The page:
And To Whom They Must Pay Royalties In Order To Sell Music In Their Stores
In order for a digital music service like AmazonMP3 and others to allow a song to be downloaded, it must get two separate licenses and make two separate payments.
The licenses are:
-One from the person or entity that controls the recordings (like a record label)
-One from the person or entity that represents the rights of the songwriter
The two songwriter rights needed by digital music stores to be able to sell your music outside of the United States are:
1. The Right of Communication (aka Public Performance)
2. The Right of Reproduction
When a song sells in the United States, a digital music service like Amazon pays the songwriter money to the record label and then the record label pays the songwriter.
When a song sells outside of the United States, a digital music store must get the licenses and pay the person or entity directly that controls the songwriter rights. The digital music service does not pay the money to the record label to pay the songwriter.
Therefore, any royalties paid to you by TuneCore distribution for the sale of your music and songs outside of the United States do NOT include the additional money owed to the songwriter. The digital music services outside of the US must get the necessary licenses and make payments to the person or entity that controls these rights.
The digital music service must pay a separate royalty to the person or entity that wrote the song for each sale outside the United States.
If an artist is affiliated with a performing rights organization in the US like ASCAP or BMI, it is only for the right of Public Performance, not for Reproduction, which is just one of the two needed songwriter licenses.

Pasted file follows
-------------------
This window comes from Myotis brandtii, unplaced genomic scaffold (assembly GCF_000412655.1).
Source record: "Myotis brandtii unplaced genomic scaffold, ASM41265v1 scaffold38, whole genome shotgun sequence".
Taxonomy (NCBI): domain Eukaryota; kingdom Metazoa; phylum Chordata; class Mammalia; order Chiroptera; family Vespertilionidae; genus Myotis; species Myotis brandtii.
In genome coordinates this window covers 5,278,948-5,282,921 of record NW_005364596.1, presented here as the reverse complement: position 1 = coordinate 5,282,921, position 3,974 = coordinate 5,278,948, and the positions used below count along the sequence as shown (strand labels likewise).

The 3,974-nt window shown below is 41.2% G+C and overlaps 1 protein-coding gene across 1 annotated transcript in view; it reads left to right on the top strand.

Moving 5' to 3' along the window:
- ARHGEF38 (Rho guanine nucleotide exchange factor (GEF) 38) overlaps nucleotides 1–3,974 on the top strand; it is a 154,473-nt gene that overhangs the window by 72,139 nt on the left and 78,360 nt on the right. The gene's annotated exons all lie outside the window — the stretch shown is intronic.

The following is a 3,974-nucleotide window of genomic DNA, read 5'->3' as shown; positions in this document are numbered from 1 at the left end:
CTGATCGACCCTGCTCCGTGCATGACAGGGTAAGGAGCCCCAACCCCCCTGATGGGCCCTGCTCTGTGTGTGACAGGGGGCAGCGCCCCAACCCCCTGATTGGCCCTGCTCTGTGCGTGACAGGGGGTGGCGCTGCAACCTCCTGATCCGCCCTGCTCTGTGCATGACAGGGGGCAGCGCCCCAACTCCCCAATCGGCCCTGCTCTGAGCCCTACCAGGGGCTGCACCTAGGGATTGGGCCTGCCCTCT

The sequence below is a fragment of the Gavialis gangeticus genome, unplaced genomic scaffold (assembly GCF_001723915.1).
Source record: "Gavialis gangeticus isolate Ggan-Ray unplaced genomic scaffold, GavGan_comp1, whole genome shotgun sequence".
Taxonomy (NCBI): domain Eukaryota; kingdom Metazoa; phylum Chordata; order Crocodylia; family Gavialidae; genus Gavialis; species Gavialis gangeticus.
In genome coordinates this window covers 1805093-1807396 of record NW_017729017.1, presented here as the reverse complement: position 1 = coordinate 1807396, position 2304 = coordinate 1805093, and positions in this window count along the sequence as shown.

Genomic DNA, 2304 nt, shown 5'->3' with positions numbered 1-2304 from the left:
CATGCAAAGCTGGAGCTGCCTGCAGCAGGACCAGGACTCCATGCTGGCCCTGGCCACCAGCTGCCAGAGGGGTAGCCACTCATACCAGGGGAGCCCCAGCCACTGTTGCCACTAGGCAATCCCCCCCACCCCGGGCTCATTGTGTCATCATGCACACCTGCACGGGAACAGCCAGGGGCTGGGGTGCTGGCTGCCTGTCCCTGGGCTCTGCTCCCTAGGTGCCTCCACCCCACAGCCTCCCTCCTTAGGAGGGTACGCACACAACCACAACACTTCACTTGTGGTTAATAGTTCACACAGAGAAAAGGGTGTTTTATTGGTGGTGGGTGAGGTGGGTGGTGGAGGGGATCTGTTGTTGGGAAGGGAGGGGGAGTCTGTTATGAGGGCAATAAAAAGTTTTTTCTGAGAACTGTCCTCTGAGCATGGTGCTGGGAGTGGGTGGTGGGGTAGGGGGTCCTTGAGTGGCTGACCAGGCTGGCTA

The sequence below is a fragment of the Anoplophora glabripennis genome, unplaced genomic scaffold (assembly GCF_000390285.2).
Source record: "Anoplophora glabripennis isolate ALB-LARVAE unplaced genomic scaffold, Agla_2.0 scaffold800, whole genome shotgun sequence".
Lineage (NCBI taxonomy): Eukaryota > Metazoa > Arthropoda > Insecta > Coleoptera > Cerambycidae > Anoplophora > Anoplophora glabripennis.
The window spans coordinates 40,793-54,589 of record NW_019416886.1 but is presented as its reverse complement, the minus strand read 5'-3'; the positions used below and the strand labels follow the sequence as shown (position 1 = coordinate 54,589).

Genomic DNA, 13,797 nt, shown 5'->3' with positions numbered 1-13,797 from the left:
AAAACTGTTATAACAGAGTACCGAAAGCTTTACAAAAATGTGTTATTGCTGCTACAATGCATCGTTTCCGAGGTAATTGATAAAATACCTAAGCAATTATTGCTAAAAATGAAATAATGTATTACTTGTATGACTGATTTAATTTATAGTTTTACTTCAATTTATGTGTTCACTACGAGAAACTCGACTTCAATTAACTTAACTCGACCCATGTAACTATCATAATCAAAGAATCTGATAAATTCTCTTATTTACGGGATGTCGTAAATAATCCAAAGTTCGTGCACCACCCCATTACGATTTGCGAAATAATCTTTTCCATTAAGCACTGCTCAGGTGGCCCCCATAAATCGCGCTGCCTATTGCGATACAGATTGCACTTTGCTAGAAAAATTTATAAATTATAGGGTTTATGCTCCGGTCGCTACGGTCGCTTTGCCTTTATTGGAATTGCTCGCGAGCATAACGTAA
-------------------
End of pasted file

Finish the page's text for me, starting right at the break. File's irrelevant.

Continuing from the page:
The digital music service still needs to obtain the second license (the right of Reproduction), and make payments to the person or entity that controls that right for the songwriter.
Outside of the United States, the amount of the second royalty that typically gets paid to the songwriter for the download of a song via a digital music service is between 8 – 10% of the purchase price.
Some digital music services might try to get the licenses and make payments to a local, third party that does not represent all the rights (or any of the rights) of the songwriter.
These local collection agencies hold onto the songwriter’s money, take over 20% of it, and give the rest of it away to others companies like Warner Bros., Universal, EMI, Sony and others based on what % of the “market” they control.
In many cases, these local collection agencies never had the right to issue licenses and take the songwriter’s money in the first place.
It is not known if digital music services know this and turn a blind eye.
But what we do know is this: for songwriters, the digital music services must obtain the two licenses from songwriters, and make payments to them each time a song is downloaded from their stores.
If they do not have these licenses and are not making these royalty payments, they are violating copyright law and not paying artists the money they are owed.